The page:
Check out Northwater’s foam paddle float. I believe that I’ve tried that one with a GP, and it worked.

I like your imagination so here is mine

– Last Updated: Sep-06-08 12:29 AM EST –

two pieces of mini-cell foam (or whatever foam paddle floats are made of these days). Cut to the length and width you desire. Glue a piece of velcro to each piece of foam (the loop side of the velcro). Then use a length of the hook side of the velcro, to wrap around the foam and paddle blade.

If you are feeling industrious, you could sew mesh sleeves for each foam piece, and the sew the velcro to one of the sleeves. You could also sew the sleeves together to make a hinge. Just a thought.


Mark, I have run into the same thing as you have. Often when I ask questions for the sake of discussion people jump to conclusions, or offer advice that is totally unrelated to the question. Hopefully, you are able to glean something useful out of all the clutter.

The cheapest solution

Mark after 19 years of paddling

…and probably longer on than me you should be able to sort through the B.S.

My comments are made to envoke a challenge not sarcasm.

Pallin’ on


doing better than me
I’m having trouble with the imagination part!

Was not trying to be abrasive

– Last Updated: Sep-06-08 7:34 AM EST –

I was not trying to be abrasive in the least. Sorry if it came across that way.

Good points on the rolling practice aid and dislocated shoulder issue (although at that point I think your's pretty much screwed and need to get out the VHS).

Once you learn to roll the GP just seems to be pretty much foolproof.

Assuming you know how to roll....I have my doubts about the need for a paddle float rescue. It just seems to me that the re-entry and roll is so much easier, faster, and more effective. Not to mention that if the conditions were bad enough to cause a capsize and wet exit then good luck balancing with a paddle float.

Paddle float is a good aid though for the re-entry and roll if you have a weak roll.



Yes, you can

– Last Updated: Sep-06-08 7:44 AM EST –

You can do a one-arm roll (a.k.a. "armpit roll") with the good arm. It seems to be that it would be an awful lot easier than trying to do a paddle float rescue with one arm. I can't see how that would even be possible.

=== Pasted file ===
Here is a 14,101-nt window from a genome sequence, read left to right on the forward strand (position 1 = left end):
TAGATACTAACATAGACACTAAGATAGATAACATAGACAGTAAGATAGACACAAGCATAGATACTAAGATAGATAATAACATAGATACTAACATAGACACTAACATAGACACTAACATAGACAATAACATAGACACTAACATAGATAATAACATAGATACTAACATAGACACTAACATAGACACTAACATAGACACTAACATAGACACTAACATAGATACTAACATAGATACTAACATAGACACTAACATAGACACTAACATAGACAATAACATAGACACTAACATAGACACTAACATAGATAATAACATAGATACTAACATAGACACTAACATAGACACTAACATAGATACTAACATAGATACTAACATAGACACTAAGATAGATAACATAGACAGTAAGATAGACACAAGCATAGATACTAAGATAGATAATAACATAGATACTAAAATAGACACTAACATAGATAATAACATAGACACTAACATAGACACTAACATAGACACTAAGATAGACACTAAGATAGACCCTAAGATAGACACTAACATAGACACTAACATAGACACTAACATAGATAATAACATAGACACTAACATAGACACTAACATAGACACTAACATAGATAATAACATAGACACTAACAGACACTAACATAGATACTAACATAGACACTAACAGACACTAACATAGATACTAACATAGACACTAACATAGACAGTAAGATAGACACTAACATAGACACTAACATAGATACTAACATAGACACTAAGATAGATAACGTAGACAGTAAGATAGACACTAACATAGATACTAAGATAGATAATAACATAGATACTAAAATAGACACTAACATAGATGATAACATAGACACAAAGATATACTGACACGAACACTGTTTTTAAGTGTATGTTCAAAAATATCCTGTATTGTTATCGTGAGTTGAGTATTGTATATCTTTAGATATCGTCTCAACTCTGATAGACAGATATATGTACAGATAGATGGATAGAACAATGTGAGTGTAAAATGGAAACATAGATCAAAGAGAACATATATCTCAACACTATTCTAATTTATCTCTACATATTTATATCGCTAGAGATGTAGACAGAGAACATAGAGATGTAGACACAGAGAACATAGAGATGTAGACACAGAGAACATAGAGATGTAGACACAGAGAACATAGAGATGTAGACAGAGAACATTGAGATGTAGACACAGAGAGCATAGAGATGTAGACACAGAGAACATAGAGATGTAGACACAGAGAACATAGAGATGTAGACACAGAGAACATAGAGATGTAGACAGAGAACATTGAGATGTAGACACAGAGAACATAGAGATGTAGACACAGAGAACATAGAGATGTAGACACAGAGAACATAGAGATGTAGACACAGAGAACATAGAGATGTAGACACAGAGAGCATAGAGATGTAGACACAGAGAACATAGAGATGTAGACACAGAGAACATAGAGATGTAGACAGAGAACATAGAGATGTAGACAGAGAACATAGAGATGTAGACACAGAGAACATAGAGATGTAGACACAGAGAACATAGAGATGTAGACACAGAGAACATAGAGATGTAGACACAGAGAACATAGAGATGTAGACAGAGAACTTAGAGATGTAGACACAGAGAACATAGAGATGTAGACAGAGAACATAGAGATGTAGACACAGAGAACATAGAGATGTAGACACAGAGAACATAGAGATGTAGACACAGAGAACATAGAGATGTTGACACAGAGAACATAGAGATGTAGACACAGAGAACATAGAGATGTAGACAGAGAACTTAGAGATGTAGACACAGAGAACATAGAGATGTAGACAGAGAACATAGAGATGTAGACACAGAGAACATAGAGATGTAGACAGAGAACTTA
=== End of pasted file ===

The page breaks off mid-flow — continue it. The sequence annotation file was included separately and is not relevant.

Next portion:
Two Slabs Of Foam …
depending on how much flotation you want, you can use 1" or 2" thick. Shape an indent to your paddle tip width and depth, glue 'em together. Better slightly tight then loose since the foam will stretch as you push the paddle tip in but will hold it in by friction.

I found 4"wide x 2" deep x 12" long more than sufficient for my usage - outrigger to stablized my 18" wide sof for flyfishing.


GP Paddle Float
The way I make paddle floats for Greenland paddles is to get one piece of foam the size I want the float and cut a slit in the end of it about a 1/4" wider than the blade. When you push it onto the paddle you get a good snug fit that I have never had inadvertently come off the paddle.

Another option
I agree that there are many reasons a paddle float is a good idea. I recently bought a GP specific inflatable paddle float from - it’s pretty nice. There are good ideas above for making a foam float, but where do you keep it on the water? I had a regular foam float for a while and it basically ate up the whole aft deck of my boat, covered the hatch, etc. so I finally sold it.

My apologies
to Bowler1, Georgia Kayaker, and others for taking offense to their replies.

What started this thread was the fact that I was doing rolling and rescue practice and managed to break my relatively new GP. This was a purcased paddle ($200) so I was very upset. Breaking it was totally my fault for doing something really stupid while trying to do a paddle float re-entry. I was in a really bad mood when Bowler1’s and GK’s replies came and I over reacted.

I sincerely hope Bowler1, GK, and others will continue to reply to my posts as I value the knowledge available from the people who post on

Next time I am upset with a reply I will write it all done and then hit the “Reset Form” button. Or better yet maybe I will just “Shut up and paddle”.


Mark J. Arnold.